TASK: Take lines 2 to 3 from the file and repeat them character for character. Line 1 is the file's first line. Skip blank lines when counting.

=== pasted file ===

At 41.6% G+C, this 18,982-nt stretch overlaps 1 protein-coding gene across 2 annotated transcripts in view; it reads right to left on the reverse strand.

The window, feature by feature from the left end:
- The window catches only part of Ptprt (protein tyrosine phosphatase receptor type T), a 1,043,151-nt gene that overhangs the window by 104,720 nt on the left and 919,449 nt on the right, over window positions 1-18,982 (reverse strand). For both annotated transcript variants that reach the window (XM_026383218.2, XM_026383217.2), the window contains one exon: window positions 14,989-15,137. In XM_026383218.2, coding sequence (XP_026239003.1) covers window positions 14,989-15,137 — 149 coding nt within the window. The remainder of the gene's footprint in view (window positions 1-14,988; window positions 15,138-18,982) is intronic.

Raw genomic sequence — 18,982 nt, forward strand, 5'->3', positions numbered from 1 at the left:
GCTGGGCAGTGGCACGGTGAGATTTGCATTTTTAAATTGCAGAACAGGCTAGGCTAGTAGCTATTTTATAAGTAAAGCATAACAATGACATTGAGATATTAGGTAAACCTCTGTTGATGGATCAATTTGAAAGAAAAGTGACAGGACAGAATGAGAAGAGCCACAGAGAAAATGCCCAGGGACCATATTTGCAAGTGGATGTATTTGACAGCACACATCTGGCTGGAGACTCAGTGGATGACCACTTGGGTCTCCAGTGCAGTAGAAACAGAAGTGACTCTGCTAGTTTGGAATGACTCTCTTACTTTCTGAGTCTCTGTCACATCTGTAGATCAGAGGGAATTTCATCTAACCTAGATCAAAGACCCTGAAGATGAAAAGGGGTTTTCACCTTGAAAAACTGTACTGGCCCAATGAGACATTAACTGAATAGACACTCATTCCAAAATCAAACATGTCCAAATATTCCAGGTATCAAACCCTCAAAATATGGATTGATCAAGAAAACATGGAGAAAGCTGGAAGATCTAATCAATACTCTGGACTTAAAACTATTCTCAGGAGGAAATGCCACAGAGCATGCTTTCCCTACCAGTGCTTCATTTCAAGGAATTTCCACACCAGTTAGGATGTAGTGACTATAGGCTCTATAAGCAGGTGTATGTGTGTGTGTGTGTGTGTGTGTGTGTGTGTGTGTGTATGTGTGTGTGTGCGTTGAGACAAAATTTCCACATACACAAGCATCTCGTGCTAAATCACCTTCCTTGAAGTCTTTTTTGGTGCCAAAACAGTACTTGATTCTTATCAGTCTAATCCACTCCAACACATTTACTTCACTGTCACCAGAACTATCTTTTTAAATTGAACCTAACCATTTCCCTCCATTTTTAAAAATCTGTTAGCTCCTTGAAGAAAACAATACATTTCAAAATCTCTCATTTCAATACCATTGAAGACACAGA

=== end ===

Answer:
The window, feature by feature from the left end:
- The window catches only part of Ptprt (protein tyrosine phosphatase receptor type T), a 1,043,151-nt gene that overhangs the window by 104,720 nt on the left and 919,449 nt on the right, over window positions 1-18,982 (reverse strand). For both annotated transcript variants that reach the window (XM_026383218.2, XM_026383217.2), the window contains one exon: window positions 14,989-15,137. In XM_026383218.2, coding sequence (XP_026239003.1) covers window positions 14,989-15,137 — 149 coding nt within the window. The remainder of the gene's footprint in view (window positions 1-14,988; window positions 15,138-18,982) is intronic.